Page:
Observational Properties of Simulated Galaxies: Computational Cosmology as Seen through a Telescope
University of Victoria
The most recent generations of large-volume cosmological hydrodynamical simulations are valuable instruments for understanding the formation and evolution of galaxies. However, the crux of the interpretive power for such simulations is fundamentally in whether they can reproduce the observed properties of galaxies. Furthermore, it is crucial that any comparison between simulated and real galaxies is fair. To facilitate a valid comparison, simulated galaxies must adopt the observational biases that affect galaxies seen in the real Universe. I put galaxies from the Illustris simulation directly in the context of observational galaxy astronomy using an unprecedentedly rigorous suite of observational realism in the Sloan Digital Sky Survey (SDSS). Parametric photometry and structural analysis of simulated galaxies with observational realism are performed using the same pipeline that was used in the analysis of 1.12 million real galaxies in the SDSS - which collectively forms the comparison sample. In this talk, I will discuss promising similarities along with intriguing contrasts between real and simulated galaxy populations. With major Intregral Field Spectroscopic surveys such as SAMI and MaNGA defining new frontiers in observational galaxy astronomy, the completeness with which simulated galaxies may be benchmarked against observations has never been better.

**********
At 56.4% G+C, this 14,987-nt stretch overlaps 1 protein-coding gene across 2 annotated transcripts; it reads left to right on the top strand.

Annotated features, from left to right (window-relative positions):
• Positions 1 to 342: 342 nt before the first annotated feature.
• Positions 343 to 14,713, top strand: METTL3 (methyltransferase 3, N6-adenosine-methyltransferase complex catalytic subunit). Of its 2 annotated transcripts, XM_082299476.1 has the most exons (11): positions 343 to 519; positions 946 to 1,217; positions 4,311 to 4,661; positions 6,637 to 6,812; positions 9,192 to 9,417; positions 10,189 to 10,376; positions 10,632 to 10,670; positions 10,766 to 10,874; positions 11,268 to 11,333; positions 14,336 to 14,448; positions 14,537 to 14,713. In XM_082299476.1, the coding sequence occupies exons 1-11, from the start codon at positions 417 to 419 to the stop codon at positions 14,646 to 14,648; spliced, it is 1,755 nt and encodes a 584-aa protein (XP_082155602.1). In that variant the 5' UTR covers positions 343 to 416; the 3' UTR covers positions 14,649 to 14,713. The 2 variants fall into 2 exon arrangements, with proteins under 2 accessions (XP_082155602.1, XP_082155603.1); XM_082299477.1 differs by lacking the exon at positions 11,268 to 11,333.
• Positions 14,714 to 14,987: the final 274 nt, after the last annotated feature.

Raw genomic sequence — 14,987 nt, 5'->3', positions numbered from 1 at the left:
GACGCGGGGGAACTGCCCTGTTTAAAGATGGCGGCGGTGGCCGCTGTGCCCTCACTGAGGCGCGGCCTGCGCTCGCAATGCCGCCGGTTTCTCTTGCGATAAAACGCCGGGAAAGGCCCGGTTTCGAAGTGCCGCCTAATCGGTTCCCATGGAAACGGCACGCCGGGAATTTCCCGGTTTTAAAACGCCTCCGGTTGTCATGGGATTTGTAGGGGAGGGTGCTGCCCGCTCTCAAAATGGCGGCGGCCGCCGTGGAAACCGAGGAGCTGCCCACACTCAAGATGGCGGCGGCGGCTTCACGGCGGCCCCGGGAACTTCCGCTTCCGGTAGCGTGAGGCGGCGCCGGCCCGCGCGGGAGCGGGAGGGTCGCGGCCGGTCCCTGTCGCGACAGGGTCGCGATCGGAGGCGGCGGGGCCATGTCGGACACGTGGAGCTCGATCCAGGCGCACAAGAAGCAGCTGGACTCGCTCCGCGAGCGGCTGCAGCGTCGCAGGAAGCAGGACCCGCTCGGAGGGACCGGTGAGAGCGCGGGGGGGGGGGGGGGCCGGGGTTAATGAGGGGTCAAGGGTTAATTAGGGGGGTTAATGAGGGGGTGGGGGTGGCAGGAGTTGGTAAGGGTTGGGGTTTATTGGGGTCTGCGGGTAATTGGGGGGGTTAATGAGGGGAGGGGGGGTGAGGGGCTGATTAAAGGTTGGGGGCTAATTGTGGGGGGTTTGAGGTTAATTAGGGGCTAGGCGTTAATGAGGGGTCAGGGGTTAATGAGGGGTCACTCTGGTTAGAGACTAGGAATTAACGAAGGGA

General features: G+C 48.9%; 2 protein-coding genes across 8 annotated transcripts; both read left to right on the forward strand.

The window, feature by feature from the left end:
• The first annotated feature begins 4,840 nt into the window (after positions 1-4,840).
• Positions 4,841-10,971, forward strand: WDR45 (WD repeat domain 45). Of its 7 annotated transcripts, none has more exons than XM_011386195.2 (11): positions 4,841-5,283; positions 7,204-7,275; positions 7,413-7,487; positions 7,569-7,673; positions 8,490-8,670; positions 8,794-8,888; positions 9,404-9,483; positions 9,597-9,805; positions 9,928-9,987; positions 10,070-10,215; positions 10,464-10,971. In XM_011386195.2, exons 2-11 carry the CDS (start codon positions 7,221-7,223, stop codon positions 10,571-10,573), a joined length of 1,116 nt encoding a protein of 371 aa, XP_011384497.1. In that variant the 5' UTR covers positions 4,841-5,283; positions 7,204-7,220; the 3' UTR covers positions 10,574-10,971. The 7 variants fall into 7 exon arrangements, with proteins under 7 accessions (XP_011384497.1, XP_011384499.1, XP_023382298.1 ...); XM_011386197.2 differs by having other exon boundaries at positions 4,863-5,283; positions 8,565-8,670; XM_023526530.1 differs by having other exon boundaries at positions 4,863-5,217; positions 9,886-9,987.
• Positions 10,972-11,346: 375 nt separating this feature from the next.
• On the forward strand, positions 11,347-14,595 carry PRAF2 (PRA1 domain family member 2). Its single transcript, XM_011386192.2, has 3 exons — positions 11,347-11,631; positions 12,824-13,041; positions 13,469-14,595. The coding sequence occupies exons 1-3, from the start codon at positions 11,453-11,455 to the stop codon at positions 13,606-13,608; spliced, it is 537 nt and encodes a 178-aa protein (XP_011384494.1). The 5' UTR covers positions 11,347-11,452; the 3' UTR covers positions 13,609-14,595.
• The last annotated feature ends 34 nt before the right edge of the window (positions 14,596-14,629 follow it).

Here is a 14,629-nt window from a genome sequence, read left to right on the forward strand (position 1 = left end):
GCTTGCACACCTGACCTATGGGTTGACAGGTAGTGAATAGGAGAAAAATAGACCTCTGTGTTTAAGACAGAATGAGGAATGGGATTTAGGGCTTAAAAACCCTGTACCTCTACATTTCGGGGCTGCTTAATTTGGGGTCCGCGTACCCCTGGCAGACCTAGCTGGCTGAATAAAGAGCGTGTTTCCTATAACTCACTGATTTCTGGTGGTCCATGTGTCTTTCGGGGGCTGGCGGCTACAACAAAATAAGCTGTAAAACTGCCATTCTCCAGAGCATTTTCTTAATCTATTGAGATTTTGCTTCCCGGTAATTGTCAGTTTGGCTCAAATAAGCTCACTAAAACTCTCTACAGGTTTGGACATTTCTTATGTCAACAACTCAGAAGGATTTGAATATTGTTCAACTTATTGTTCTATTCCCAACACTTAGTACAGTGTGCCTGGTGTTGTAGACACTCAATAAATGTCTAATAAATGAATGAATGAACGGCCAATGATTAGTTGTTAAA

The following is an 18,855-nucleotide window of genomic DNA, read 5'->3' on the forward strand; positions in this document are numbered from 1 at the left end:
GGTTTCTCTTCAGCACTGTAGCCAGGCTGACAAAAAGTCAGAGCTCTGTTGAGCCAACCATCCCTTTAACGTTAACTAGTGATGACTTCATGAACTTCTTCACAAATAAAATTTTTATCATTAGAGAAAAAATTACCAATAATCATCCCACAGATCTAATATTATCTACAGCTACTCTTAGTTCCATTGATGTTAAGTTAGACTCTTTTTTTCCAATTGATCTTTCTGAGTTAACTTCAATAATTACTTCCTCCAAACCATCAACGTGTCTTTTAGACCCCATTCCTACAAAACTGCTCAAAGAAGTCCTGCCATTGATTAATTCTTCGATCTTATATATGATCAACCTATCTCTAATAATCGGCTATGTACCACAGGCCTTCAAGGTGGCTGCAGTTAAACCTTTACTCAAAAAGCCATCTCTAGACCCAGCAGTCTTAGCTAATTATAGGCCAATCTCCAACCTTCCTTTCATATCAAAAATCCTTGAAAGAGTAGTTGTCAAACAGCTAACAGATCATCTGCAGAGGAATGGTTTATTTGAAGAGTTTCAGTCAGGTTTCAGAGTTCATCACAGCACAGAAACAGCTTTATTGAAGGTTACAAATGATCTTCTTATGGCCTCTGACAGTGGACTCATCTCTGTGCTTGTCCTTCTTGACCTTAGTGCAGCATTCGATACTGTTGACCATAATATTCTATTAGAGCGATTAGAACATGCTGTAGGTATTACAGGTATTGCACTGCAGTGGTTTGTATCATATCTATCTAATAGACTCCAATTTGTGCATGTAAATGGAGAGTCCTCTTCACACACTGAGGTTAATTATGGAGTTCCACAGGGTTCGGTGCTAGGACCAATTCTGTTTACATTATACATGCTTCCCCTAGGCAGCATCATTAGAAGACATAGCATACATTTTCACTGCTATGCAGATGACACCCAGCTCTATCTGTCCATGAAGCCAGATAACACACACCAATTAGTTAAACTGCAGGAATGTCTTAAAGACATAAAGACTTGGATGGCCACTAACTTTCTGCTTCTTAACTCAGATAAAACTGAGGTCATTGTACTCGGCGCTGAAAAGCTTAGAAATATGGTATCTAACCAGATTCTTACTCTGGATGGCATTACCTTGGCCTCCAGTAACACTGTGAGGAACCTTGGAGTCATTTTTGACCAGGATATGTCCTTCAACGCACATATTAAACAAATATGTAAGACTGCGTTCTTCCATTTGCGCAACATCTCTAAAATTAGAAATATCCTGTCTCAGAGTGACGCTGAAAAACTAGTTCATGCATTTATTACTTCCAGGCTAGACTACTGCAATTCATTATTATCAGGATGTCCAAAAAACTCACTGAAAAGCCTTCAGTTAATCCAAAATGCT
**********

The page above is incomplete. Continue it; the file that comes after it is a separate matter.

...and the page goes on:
|Date: ||Wednesday, 17 January 2018|
|Where: ||McGill University|
| ||McGill Space Institute (3550 University), Conference Room|